Sur les traces de Dinozord: A spectacle of dance, death and dreams

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“Sur les traces de Dinozord,” a spoken tale about Congolese artist Faustin Linyekula’s home country’s struggle to find peace, took place at the Roy and Edna Disney/CalArts Theater (REDCAT) in downtown Los Angeles from Sept. 28–30, selling out all three nights. Linyekula has performed at REDCAT twice before, but this most recent performance in L.A. marked the West Coast debut of “Dinozord,” according to REDCAT.

Originally from Kisangani — a city of 1.6 million nestled in the northeastern part of the Democratic Republic of the Congo — Linyekula moved to Kenya in 1993 and founded the country’s first contemporary dance company, Studios Kabako. “Sur les traces de Dinozord,” Linyekula’s fifteenth production with Studios Kabako, dedicates itself to the memory, desire and dreams of lost friends, according to the play description. As Linyekula said, the play is a grave for the fellow artists he has lost upon the way.

The show begins with Linyekula in convulsions, chanting against a deafening rampage of noise, a mix of instrumental, electronica and human screams at a hair-raising volume. From then on, the actors dance as a form of mourning as well as celebration and contemplation. Dance becomes an expression of all human emotion, Linyekula said.

A group of the Congo’s premier artists accompanied Linyekula as they performed “Sur les traces de Dinozord,” according to Studio Kabuki’s website. The three dancers — Jeannot Kumbonyeki, Papy Ebotani and Yves Mwamba — have flourished immensely with Studios Kabako and beyond. Papy Maurice Mbwiti, an actor and narrator of the store, received a writing residency at Maison des auteurs in France in 2012. Serge Kakudji, the play’s musical voice, has sung with the Paris Opera and embarked on a major world tour in 2008.

One Kabako member could not be on stage: Antoine Vumilia Muhindo lives as a political exile in Sweden and recounted his story via a mid-performance Skype call.

Muhindo described the torture and cruelty that he witnessed inside Kinshasa’s Makala Prison, serving nearly 10 years as a political prisoner. He recounted the horrors of a barbaric regime through the medium of the world’s latest technology, setting up a surreal contrast between modern and medieval.

A further contrast, this one between death and rebirth, presents itself throughout the piece. Serge Kakudji, the countertenor, delivered snippets of Mozart’s “Requiem,” which Mozart composed while on his deathbed. Just as “Requiem” was the last work of a master, those at Studios Kabako, Linyekula said, are the last of a tribe —remnants of Congolese art and expression.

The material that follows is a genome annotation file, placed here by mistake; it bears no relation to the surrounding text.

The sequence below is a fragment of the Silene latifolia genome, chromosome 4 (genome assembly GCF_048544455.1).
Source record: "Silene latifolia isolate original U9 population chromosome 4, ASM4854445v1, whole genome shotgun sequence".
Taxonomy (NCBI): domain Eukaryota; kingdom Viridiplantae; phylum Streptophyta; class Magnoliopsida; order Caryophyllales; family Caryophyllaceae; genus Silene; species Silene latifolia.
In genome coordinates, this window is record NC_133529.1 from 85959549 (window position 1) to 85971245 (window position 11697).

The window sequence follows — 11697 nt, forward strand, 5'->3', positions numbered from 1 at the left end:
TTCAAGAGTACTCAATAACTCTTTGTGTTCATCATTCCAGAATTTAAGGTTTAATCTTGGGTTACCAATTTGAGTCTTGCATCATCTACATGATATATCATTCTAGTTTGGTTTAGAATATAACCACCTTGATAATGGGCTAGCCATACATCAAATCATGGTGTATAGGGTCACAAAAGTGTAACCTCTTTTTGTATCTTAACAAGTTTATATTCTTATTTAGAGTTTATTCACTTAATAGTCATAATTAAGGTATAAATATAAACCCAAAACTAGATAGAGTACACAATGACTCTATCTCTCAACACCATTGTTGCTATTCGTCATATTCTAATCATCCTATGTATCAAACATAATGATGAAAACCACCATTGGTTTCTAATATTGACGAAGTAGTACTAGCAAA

Muhindo explained how the terrible acts of genocide, death and ruin that he, Linyekula and the others have witnessed have influenced their work.

“That’s why the theme of death and resurrection or life is omnipresent,” Muhindo said via email. “Death not as the end of everything, but death as liminality. One can see death and life in the white mask on our faces: in fact, white color in Batu semiotics symbolizes life after death, it is the colors of the spiritual body we get after death.”

Kajudji said that in the face of death, the artists have learned to focus on the joys of the present.

“I learned to be joyful of what I am. In Congo, people don’t dream much about the future, so they try to be happier in the present moments,” Kakudji said via direct message. “But when the suffering is strong, we laugh with the tears and we weep with a smile.”

Yet, beyond just a story of the present, Sur les traces de Dinozord” reflects upon what might be in store for the Linyekula.

“Both pieces are built around a journey, this journey back to Kisangani after many years away, to see what has become of Faustin’s childhood friends,” Virginie Dupray, the studio’s manager, said via email. “It’s also a journey to the future, to what’s next.”

Through it all, dance remains the chosen form of expression.

“Dance is the magic of joy that invades and tickles your veins,” Mbwiti said. “That sets your foot moving without your head thinking, that would move your head and your feet wouldn’t know.”